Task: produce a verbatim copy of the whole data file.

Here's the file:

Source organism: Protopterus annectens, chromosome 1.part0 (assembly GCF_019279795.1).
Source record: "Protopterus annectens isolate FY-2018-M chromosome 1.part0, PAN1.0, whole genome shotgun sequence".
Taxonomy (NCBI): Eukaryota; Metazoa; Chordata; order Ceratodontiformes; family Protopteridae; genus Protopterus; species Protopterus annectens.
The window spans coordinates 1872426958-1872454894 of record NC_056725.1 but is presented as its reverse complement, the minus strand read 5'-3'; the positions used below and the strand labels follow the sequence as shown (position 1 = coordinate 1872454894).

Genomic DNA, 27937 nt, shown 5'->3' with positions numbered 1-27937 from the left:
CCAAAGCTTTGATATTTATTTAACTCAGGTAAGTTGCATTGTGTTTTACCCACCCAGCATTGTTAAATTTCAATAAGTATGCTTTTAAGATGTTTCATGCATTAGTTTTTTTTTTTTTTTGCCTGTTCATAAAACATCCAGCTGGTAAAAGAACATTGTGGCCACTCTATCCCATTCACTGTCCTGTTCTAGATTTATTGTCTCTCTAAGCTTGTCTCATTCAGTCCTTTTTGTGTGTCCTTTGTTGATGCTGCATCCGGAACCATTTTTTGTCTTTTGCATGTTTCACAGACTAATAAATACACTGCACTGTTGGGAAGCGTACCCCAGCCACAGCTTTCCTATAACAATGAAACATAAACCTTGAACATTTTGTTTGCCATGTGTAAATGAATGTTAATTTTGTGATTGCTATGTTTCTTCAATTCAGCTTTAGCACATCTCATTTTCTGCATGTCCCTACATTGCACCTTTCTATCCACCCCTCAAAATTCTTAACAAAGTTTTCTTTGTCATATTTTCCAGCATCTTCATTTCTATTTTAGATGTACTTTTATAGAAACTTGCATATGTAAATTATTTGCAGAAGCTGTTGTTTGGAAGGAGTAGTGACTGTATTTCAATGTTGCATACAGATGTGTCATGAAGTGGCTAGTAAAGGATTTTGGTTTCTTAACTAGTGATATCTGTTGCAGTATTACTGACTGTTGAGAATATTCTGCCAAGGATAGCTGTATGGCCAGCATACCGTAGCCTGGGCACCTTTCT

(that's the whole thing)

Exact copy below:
Source organism: Protopterus annectens, chromosome 1.part0 (assembly GCF_019279795.1).
Source record: "Protopterus annectens isolate FY-2018-M chromosome 1.part0, PAN1.0, whole genome shotgun sequence".
Taxonomy (NCBI): Eukaryota; Metazoa; Chordata; order Ceratodontiformes; family Protopteridae; genus Protopterus; species Protopterus annectens.
The window spans coordinates 1872426958-1872454894 of record NC_056725.1 but is presented as its reverse complement, the minus strand read 5'-3'; the positions used below and the strand labels follow the sequence as shown (position 1 = coordinate 1872454894).

Genomic DNA, 27937 nt, shown 5'->3' with positions numbered 1-27937 from the left:
CCAAAGCTTTGATATTTATTTAACTCAGGTAAGTTGCATTGTGTTTTACCCACCCAGCATTGTTAAATTTCAATAAGTATGCTTTTAAGATGTTTCATGCATTAGTTTTTTTTTTTTTTTGCCTGTTCATAAAACATCCAGCTGGTAAAAGAACATTGTGGCCACTCTATCCCATTCACTGTCCTGTTCTAGATTTATTGTCTCTCTAAGCTTGTCTCATTCAGTCCTTTTTGTGTGTCCTTTGTTGATGCTGCATCCGGAACCATTTTTTGTCTTTTGCATGTTTCACAGACTAATAAATACACTGCACTGTTGGGAAGCGTACCCCAGCCACAGCTTTCCTATAACAATGAAACATAAACCTTGAACATTTTGTTTGCCATGTGTAAATGAATGTTAATTTTGTGATTGCTATGTTTCTTCAATTCAGCTTTAGCACATCTCATTTTCTGCATGTCCCTACATTGCACCTTTCTATCCACCCCTCAAAATTCTTAACAAAGTTTTCTTTGTCATATTTTCCAGCATCTTCATTTCTATTTTAGATGTACTTTTATAGAAACTTGCATATGTAAATTATTTGCAGAAGCTGTTGTTTGGAAGGAGTAGTGACTGTATTTCAATGTTGCATACAGATGTGTCATGAAGTGGCTAGTAAAGGATTTTGGTTTCTTAACTAGTGATATCTGTTGCAGTATTACTGACTGTTGAGAATATTCTGCCAAGGATAGCTGTATGGCCAGCATACCGTAGCCTGGGCACCTTTCT